Postcard from the Past – The House Behind the House
One of my fondest memories
As I recall the days of yore
Was the little house behind the house,
With the crescent o’er the door.
‘Twas a place to sit and ponder
With your head all bowed down low;
Knowing that you wouldn’t be there,
If you didn’t have to go.
Ours was a multi-holer, three,
With a size for every one.
You left there feeling better,
After your job was done.
You had to make those frequent trips
In snow, rain, sleet or fog
To that little house where you usually
Found the Sears catalog.
Oft times in dead of winter,
The seat was spread with snow.
Twas then with much reluctance
To that little house you’d go.
With a swish you’d clear that wooden seat,
Bend low, with dreadful fear
You’d shut your eyes and grit your teeth
As you settled on your rear.
I recall the day Ol’ Granddad,
Who stayed with us one summer,
Made a trip out to that little house
Which proved to be a bummer.
‘Twas the same day that my Dad had
Finished painting the kitchen green.
He’d just cleaned up the mess he’d made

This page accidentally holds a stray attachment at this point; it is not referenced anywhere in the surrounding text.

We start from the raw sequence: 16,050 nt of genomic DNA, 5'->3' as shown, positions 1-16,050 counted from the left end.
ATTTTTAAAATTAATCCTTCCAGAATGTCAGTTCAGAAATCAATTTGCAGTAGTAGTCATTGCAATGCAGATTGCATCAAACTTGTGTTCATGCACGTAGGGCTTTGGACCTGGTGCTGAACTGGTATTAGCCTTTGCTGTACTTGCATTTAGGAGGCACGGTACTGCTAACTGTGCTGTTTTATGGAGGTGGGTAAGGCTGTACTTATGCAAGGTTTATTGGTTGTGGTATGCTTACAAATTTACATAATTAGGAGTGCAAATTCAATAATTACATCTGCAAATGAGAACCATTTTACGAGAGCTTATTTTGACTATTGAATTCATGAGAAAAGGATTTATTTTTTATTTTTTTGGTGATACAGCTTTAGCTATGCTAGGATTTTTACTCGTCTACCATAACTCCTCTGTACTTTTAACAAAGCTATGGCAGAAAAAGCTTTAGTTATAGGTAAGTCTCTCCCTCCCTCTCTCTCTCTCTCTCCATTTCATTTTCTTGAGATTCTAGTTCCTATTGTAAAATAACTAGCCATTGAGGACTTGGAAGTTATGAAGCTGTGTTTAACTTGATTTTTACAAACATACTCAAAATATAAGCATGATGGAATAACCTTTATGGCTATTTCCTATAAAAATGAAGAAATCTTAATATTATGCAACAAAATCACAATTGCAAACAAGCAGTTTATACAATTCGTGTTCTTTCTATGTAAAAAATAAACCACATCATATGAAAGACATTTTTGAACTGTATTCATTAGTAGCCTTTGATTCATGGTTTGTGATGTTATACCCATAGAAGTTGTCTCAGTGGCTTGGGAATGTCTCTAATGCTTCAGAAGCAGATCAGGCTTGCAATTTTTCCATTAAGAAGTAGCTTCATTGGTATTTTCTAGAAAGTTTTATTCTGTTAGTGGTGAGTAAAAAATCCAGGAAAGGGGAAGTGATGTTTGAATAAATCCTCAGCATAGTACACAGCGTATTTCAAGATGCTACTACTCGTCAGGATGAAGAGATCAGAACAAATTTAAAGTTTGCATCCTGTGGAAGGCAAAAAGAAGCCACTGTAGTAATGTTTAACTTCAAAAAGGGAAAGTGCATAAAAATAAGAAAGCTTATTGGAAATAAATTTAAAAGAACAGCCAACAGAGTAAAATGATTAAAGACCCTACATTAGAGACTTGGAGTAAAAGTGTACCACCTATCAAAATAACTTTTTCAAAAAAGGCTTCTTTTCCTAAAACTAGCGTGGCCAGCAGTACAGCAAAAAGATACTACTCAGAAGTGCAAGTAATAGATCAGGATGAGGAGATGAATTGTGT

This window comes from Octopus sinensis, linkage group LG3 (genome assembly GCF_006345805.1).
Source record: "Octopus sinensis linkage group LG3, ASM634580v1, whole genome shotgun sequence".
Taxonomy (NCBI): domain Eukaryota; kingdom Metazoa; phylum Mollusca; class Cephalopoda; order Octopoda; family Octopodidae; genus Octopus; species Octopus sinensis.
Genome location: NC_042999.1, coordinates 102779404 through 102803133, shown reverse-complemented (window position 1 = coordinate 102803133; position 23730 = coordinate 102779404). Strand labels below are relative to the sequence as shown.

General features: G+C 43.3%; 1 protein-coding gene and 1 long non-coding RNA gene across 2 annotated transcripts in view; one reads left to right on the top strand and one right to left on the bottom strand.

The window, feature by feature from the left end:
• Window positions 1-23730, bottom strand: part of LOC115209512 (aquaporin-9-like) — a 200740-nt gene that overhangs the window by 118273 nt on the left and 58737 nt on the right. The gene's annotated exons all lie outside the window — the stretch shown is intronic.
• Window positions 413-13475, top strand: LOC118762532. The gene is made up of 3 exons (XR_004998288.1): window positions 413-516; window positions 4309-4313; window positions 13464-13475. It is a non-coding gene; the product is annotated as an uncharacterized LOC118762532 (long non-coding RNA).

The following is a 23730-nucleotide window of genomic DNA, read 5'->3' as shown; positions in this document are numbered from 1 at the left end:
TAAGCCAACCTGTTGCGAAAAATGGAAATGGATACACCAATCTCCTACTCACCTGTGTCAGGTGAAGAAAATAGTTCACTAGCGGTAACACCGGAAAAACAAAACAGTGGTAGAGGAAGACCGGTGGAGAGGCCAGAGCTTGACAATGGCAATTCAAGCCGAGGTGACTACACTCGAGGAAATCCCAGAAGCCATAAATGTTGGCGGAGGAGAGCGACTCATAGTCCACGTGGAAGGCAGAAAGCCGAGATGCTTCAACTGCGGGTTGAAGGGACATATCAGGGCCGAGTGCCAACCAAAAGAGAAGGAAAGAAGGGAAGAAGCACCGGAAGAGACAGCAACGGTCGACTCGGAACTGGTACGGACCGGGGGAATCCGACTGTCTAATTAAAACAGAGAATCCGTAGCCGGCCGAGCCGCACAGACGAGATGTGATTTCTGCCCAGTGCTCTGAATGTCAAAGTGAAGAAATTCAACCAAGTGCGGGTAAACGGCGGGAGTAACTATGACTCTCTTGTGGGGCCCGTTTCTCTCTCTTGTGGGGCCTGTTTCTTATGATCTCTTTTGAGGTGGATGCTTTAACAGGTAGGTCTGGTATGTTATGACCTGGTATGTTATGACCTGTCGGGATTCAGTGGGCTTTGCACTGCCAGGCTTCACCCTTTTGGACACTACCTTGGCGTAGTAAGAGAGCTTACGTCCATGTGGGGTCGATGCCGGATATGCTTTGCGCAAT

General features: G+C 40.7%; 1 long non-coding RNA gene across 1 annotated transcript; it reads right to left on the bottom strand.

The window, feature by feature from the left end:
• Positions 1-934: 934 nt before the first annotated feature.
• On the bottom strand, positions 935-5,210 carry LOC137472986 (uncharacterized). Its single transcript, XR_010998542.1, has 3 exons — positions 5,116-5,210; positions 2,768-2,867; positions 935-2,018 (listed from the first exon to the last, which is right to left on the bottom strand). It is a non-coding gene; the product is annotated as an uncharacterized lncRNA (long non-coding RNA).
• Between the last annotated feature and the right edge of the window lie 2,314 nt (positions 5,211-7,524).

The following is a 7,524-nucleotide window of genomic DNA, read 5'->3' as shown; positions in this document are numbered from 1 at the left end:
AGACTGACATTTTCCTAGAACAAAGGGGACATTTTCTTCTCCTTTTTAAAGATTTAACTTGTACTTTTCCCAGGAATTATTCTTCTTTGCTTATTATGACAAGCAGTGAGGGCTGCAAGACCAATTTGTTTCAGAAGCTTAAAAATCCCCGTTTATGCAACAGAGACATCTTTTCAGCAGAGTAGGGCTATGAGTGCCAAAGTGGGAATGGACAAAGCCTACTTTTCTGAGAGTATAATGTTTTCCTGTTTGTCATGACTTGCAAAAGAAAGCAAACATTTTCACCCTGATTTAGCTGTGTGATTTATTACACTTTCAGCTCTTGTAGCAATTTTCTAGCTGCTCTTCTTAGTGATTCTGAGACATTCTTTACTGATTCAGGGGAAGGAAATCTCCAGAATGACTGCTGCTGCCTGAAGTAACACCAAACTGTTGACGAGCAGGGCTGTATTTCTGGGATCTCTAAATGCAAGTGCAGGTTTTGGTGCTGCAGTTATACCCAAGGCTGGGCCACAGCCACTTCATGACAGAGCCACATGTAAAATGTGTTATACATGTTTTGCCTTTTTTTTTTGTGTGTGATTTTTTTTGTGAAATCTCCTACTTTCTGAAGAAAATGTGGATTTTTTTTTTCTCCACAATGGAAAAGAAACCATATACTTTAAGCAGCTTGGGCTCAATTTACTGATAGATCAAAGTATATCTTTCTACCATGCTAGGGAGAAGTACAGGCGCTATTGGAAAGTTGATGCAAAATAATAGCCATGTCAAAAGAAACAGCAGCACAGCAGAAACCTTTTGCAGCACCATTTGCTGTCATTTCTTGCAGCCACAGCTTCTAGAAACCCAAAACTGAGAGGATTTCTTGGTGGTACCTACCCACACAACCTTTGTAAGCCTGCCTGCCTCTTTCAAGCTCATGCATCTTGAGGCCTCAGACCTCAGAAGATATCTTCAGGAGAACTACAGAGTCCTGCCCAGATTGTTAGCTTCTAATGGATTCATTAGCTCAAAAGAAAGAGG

With rags and gasoline.
He tossed the rags down in the hole
Went on his usual way
Not knowing that by doing so
He’d eventually rue the day.
Now Granddad had an urgent call,
I never will forget!
This trip he made to the little house
Stays in my memory yet.
He sat down on the wooden seat,
With both feet on the floor.
He filled his pipe and tapped it down
And struck a match on the outhouse door.
He lit the pipe and sure enough,
It soon began to glow.
He slowly raised his rear a bit
And tossed the flaming match below.
The Blast that followed, I am told
Was heard for miles around;
And there was poor ol’ Granddad
Sprawled out there on the ground.
The smoldering pipe still in his mouth,
His eyes were shut real tight;
The celebrated three-holer
Was blown clear out of sight.
We asked him what had happened,
What he said I’ll ne’er forget.
He said he thought it must have been
The pinto beans he et!
Next day we had a new one
Dad put it up with ease.
But this one had a door sign
That read: No Smoking, Please.
Now that’s the story’s end my friend,
Of memories long ago,
When we went to the house behind the house,
Because we had to go.
– Author unknown.
Penned on last scrap of paper remaining in an outhouse. For those who never had to trot out in the cold at the crack of dawn to use the outhouse, just give thanks!
The two-story outhouse shown here was the model used to construct a similar “Chic-Sale” at the Encampment Museum, but, then that’s another story to read while doing your duty. Why the two-story outhouse was called a “Chic-Sale” is still being debated.